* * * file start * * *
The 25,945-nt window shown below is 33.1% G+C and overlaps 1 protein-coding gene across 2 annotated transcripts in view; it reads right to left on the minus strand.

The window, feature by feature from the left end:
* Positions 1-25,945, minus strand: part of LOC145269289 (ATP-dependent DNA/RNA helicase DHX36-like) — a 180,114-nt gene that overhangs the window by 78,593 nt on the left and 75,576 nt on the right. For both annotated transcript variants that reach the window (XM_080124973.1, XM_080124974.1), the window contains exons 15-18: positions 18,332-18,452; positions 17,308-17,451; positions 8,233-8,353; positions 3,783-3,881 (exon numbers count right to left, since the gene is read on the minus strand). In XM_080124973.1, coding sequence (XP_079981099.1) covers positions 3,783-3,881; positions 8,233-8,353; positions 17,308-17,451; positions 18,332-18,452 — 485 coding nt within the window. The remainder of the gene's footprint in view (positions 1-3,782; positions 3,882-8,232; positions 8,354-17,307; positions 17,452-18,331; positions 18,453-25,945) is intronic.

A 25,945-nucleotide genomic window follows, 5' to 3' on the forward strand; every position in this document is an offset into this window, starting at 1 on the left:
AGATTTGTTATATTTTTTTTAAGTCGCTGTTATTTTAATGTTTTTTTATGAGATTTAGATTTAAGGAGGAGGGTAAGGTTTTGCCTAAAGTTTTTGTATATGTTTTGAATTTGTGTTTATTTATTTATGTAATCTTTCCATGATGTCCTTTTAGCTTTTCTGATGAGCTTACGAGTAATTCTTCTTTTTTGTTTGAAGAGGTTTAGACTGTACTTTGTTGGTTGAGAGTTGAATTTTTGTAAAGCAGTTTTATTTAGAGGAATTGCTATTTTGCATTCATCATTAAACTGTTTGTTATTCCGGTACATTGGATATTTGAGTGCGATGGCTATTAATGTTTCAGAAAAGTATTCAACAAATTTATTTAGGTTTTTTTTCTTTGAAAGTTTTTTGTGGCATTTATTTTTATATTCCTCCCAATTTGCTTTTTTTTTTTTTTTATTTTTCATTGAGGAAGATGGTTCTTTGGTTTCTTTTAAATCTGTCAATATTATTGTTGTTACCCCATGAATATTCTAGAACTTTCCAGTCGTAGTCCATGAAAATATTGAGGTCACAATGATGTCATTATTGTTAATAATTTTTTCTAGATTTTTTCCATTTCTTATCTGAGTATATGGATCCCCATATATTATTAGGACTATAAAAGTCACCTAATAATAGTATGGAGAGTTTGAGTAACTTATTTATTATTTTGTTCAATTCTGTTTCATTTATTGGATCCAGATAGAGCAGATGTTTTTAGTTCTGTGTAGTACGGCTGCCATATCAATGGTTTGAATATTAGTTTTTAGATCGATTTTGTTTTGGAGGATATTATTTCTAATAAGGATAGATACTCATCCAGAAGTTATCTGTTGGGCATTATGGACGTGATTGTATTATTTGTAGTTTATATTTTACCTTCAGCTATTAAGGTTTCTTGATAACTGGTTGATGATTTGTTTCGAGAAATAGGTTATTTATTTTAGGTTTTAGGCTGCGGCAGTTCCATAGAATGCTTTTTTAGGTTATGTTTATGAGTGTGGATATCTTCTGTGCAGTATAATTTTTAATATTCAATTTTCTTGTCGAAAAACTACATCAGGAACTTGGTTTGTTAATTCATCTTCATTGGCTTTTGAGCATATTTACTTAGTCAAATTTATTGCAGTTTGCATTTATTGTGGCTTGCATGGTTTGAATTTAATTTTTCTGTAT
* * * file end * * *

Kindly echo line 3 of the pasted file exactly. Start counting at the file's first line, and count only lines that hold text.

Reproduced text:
* Positions 1-25,945, minus strand: part of LOC145269289 (ATP-dependent DNA/RNA helicase DHX36-like) — a 180,114-nt gene that overhangs the window by 78,593 nt on the left and 75,576 nt on the right. For both annotated transcript variants that reach the window (XM_080124973.1, XM_080124974.1), the window contains exons 15-18: positions 18,332-18,452; positions 17,308-17,451; positions 8,233-8,353; positions 3,783-3,881 (exon numbers count right to left, since the gene is read on the minus strand). In XM_080124973.1, coding sequence (XP_079981099.1) covers positions 3,783-3,881; positions 8,233-8,353; positions 17,308-17,451; positions 18,332-18,452 — 485 coding nt within the window. The remainder of the gene's footprint in view (positions 1-3,782; positions 3,882-8,232; positions 8,354-17,307; positions 17,452-18,331; positions 18,453-25,945) is intronic.